Unlike other people who are trying to "Make [Blank] Great Again," I know it’s going to be hard to #MakeBrunchGreatAgain by employing a ham-fisted proposal of addition by subtraction. I promise there are no walls to be built, no discrimination, and — my personal favorite — no accusations that the Pope is in cahoots with Mexico to rip off the United States. Nope, just food and drink here. Here’s what every self-respecting brunch menu in Los Angeles needs to have, even (or especially) if it’s at the expense of more elaborate dishes.

Hash Browns

Yes, a worthy rendition of the crispy-edged, fried shaved potato is harder to find in L.A. than free parking. It’s baffling, because the humble hashed brown, that crispy vessel of godless carbohydrate worship, is an absolute brunch staple just about everywhere else in America.

What do most chefs in the city opt to whip up instead? Those lifeless cubes of starchy potato roasted in an oven for ambiguous periods of time. A well-executed plate of hash browns should be on every brunch menu, if only for the reason that you can’t spell "waste of a goddamned potato" without "home fries."


Perhaps it’s topped with Canadian bacon (ding), or it’s topped with a crab cake made from unused meat from the previous night’s service (double-ding), if there’s pizza but no Benedict on the menu, just be advised that you’ve probably been hoodwinked and there’s a good chance you’re eating lunch instead of brunch.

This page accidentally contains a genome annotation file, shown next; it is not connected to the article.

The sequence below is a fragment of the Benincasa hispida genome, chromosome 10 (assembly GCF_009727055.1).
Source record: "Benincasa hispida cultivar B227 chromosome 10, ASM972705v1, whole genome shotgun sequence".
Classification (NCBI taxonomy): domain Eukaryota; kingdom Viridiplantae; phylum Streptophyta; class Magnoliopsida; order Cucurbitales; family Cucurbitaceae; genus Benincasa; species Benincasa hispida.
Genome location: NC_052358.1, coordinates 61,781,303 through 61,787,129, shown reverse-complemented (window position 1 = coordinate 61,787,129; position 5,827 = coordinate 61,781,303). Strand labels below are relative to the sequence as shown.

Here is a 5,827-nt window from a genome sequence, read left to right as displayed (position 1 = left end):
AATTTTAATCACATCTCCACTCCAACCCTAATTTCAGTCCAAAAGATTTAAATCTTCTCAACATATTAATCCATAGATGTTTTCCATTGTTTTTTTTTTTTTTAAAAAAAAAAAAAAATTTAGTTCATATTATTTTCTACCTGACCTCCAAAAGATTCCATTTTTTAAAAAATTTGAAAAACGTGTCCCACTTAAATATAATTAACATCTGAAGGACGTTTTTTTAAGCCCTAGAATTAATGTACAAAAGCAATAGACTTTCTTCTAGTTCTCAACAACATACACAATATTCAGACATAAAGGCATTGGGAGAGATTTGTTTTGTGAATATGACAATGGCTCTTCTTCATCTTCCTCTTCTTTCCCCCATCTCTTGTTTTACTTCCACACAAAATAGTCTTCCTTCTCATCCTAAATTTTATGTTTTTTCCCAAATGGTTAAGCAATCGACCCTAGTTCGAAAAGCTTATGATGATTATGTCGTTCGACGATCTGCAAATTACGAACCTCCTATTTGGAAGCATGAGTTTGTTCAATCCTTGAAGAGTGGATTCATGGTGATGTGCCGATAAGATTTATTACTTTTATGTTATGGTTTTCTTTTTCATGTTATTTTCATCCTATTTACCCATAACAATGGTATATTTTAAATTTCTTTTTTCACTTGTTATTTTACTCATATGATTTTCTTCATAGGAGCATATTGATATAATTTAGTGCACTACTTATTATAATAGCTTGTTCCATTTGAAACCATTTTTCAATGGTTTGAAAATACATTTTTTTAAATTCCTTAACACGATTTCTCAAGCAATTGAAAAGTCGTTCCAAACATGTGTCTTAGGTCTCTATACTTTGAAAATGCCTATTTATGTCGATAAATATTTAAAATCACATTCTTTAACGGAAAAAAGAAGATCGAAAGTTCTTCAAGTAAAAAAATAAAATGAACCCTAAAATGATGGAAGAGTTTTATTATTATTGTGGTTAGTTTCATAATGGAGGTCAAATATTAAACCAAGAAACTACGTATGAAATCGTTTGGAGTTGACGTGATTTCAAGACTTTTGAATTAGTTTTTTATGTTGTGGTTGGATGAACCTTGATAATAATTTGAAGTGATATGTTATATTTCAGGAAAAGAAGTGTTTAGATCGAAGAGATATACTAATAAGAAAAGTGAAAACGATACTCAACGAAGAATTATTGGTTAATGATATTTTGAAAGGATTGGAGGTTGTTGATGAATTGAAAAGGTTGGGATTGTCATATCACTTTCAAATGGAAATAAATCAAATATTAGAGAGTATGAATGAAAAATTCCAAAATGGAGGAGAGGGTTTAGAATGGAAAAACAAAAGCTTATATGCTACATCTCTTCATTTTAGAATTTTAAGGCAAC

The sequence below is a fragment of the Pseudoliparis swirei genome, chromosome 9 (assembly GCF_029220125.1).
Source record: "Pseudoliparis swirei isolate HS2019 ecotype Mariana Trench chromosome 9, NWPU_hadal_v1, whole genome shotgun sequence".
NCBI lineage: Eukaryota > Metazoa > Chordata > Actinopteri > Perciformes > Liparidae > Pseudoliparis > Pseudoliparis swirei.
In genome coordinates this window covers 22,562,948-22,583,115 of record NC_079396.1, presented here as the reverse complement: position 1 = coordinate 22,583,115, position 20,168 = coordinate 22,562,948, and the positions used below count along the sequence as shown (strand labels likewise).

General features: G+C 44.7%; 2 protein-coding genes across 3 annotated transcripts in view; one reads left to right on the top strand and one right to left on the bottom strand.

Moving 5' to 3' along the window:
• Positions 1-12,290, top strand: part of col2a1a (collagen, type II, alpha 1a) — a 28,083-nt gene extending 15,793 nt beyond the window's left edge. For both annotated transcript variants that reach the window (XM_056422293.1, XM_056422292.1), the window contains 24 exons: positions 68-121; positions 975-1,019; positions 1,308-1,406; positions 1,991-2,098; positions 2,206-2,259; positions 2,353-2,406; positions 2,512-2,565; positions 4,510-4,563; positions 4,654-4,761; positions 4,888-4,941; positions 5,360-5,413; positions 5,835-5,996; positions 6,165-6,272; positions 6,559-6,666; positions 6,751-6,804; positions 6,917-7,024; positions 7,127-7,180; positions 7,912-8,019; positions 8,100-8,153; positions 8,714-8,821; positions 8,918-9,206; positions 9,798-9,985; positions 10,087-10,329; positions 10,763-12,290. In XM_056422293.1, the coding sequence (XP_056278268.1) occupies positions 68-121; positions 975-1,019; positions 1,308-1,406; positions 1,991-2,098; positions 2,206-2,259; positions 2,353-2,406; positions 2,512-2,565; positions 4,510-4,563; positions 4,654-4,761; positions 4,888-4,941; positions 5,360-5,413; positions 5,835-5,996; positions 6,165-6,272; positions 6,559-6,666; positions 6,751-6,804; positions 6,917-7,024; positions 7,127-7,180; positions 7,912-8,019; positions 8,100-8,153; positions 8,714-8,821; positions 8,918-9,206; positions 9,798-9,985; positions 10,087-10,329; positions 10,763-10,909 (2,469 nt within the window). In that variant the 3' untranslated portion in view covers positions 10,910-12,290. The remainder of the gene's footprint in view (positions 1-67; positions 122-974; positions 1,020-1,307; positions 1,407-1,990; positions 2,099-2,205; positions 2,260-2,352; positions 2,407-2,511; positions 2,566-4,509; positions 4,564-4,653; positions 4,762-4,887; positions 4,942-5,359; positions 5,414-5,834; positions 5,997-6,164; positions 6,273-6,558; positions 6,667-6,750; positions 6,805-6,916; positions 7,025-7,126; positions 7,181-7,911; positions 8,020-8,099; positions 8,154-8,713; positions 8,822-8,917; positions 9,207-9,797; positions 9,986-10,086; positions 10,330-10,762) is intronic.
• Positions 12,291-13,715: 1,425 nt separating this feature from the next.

As for the benedict, one of brunch’s greatest pleasures is the inimitable synergy of a dense hollandaise, rich egg yolk, and a properly toasted English muffin.


It’s salty, it’s greasy, it staves off a hangover or provides a solid foundation for continued drinking. The hash is a savory and satisfying mish-mash of unused meat and potatoes that takes on a renewed purpose in the wee hours of 10:30 a.m., a kind of brunch-exclusive influx of temporary guilt. It deserves, at the very least, an attempted take on every brunch menu that serves meat.

A Bloody Mary

Ah, the mimosa. Nothing says "I just turned 21" like drowning a bunch of godawful champagne in orange juice. And though it really gets the youngins kicking to see cheap bottomless mimosas on a menu, what about those of us who don’t like temple-splitting headaches from crappy champagne and orange juice at 3 p.m. in the afternoon?

Breakfast Bar Long Beach Eater Scenes

Well, there’s always the Bloody Mary. No, not the one with bacon coming out of it or a trio of sliders skewered into it. Just a good, solid, straightforward Bloody Mary, with salty tomato-juice marrying a not-so-terrible vodka and a little dash of Tabasco or horseradish to keep the party rolling through the morning.

It’s time to get back to basics in brunch; here’s hoping LA’s restaurants start taking notice that the best food to eat at brunch is, well, brunch food.

Editor: Matthew Kang
Photos: Wonho Frank Lee

Morels French Steakhouse and Bistro

3325 South Las Vegas Boulevard, , NV 89109 (702) 607-6333 Visit Website